Dillihunt showed the same determination but couldn’t overcome the 400 effort of Poly senior Joey Hughes, who won in a national-leading mark of 46.28. Dillihunt was right on his heels at 46.60.
Dominguez also got 10 points from 110 high hurdles winner DeVron Walker (13.96), while Hughes add four points for Poly with a fourth-place finish in the 200.
“We didn’t win but I’m proud of how we competed and improved,” Poly coach Norford said. “(Dominguez) just had a little more today. Give them credit.”
Los Gatos, got wins and a state-meet record from defending pole vault champion Nico Weiler (17-3), who broke his old mark of 17-2. The Wildcats also got second-place efforts from Kevin Rutledge (long jump (23-9 ½) and Colin Quirke (shot put, 62-0), who also took third in the discus (188-11).
Los Gatos missed out on two extra points when La Mirada senior Cameron Gillette hit 24-1¾ on his final attempt to win the long jump, otherwise Rutledge would have prevailed. Gillette’s long was 22-9 until then but with a 2.9 wind at his back, he nailed it.
TWO-LAP SPLENDOR: The winning marks won’t rattle any record-keepers, but the two 800 races were as good as they come.
There were six different leaders in the final 300 meters of the girls race, won by Culver City senior Anniya Louis (2:10.29) who held off a late charge by Palo Alto senior Mia Lattanzi (2:10.32) and Edison junior Meghan Foley (2:10.82). Three other girls finished within a 1.5 seconds of the winner.
In the boys race, Mission Bay senior Charles Jock, a lumbering 6-foot-2 specimen, made a great comeback, passing two strong runners in the final 100 meters to win in 1:51.64, edging Arroyo senior Derek Thomas, who led for most of the last lap, in 1:51.86.
DOUBLE TROUBLE: Dayshan Ragans was the first Californian male to ever win both the shot put and discus the same year and he let everyone know about it.
The Foothill senior let out a bellowing winning shot put mark of 62-10 to edge Quire (62-0) and give him his first crown. The massive Cal State Bakersfield-bound standout then won with ease, taking the discus with a toss of 202-06, bettering runner-up Blake Ayles, of Orange Lutheran, who went 193-6.
Ragans titles were particularly significant considering the road he’s taken. According to a story by Zach Ewing of the Bakersfield Californian, overcame a difficult home life and last year’s heartache of fouling out in the shot put and finishing second in the discus.
“It feels good to be up (on the victory stand) and bring the state title back to Bakersfield,” he said.
Another Kearn County star won two events as Shafter junior Anna Jelmini claimed both the shot put (48-3½) and the discus (169-4). The country’s top female weightsperson came up short in an attempt to break Suzy Powell’s 188-4 state record, but it was still a remarkable season.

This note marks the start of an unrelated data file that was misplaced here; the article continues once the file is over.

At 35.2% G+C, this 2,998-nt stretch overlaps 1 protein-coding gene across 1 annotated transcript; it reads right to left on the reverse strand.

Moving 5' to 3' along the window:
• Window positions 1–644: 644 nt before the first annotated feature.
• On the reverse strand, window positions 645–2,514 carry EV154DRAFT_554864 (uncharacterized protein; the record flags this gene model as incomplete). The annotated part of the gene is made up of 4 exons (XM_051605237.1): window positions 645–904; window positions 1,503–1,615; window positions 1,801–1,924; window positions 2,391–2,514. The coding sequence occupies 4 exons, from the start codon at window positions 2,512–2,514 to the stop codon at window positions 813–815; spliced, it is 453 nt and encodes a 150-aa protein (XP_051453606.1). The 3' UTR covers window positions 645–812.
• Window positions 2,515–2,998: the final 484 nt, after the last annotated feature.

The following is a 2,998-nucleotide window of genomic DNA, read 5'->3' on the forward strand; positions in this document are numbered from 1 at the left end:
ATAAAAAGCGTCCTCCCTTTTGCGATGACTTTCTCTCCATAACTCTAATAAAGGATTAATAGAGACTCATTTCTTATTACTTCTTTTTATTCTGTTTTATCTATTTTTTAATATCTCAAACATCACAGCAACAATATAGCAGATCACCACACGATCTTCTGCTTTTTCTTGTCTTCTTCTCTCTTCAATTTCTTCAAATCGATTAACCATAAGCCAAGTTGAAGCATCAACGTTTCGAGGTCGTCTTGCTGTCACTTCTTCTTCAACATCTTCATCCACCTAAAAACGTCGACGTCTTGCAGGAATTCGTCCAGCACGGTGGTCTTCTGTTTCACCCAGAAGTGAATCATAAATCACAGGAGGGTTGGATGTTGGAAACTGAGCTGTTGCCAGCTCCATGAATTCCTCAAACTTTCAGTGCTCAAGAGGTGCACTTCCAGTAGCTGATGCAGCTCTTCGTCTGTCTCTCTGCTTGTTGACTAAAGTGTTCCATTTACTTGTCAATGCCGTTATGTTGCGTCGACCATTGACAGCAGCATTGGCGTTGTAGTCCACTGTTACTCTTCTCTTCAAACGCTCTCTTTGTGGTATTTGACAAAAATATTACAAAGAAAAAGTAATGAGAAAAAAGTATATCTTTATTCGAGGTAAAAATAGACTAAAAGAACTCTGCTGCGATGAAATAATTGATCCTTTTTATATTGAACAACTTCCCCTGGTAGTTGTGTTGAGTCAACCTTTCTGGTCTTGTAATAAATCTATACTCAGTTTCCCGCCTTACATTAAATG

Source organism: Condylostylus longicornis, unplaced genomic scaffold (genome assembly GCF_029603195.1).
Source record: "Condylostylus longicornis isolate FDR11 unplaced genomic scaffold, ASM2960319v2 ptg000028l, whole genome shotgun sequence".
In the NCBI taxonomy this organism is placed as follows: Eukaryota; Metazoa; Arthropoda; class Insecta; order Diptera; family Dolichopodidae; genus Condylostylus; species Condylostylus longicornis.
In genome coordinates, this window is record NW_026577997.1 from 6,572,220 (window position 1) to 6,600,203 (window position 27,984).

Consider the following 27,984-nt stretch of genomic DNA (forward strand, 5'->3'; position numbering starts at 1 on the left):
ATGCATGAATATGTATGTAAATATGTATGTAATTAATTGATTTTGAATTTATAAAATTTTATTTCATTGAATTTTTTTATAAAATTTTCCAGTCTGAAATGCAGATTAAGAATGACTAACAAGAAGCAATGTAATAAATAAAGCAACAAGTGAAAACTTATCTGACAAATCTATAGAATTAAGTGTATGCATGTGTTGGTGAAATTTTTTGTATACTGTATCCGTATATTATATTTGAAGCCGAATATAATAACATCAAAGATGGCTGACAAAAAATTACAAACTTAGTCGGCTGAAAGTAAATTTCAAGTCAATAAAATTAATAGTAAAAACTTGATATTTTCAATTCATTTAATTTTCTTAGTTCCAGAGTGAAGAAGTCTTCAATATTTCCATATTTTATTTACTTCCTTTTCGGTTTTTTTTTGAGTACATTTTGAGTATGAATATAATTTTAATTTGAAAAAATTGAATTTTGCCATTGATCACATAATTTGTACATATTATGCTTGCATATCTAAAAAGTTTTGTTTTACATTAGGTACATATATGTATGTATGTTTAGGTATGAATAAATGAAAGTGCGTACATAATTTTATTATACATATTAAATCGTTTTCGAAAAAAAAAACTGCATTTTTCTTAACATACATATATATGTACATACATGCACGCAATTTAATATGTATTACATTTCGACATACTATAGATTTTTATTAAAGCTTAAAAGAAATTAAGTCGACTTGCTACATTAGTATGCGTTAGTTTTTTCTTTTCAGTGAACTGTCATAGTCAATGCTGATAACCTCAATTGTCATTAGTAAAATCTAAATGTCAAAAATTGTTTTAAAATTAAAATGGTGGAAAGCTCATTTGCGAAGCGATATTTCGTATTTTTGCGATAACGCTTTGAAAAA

She has the nation’s top discus mark this year at 183-11, the state’s No. 2 mark all-time.
Her weights double was the fourth ever done in the 90-year history of the state meet. She did it despite the pressure of her being the overwhelming favorite. She was unbeaten her entire junior year.
“I try not to think about pressure,” she told the Californian. “I just feel really excited and relieved.”
The most impressive double probably came from Cathedral junior Randall Carroll who ran away and hid from a very even sprint field.
The USC-bound standout and football wide receiver won in 10.42 and 20.91, easily defeating Rancho Cucamonga junior Charles Saseun (10.63) and Central freshman sensation Brendon Bigelow (21.43).
HIGH JUMPER/TREND BREAKER: Harrison Steed, just a sophomore at Serra High (San Juan Capistrano), became the first high jumper since 2000 and only the third since 1995 to clear 7 feet in the CIF state meet with a winning effort of 7-1.
The first to clear 7-0 at a state meet was Compton’s Reynaldo Brown, who did it back-to-back years starting in 1968. The 70s featured six 7-footers, including Olympic champion Dwight Stones (1971, 7-1½), the 80s produced seven and the 90s six.
After Ebon Glenn went 7-0 in 2000, there were seven straight meets without a 7-footer until Streed. Considering he has two more years left, he might start a new trend.
NOTES: With 8,542 during prelims, the two-day event drew 19,254 fans, more than the CIF got for its football or basketball championships. …Other individual champions included Claremont sophomore Kori Carter (300 hurdles, 41.28), Rancho Bernardo junior Emily Mattoon (pole vault, 12-6), West Torrance senior Brian Baucham (300 hurdles, 37.26), Ridgeview freshman Johnny Carter (triple jump, 49-0¾). …
E-mail Mitch Stephens at firstname.lastname@example.org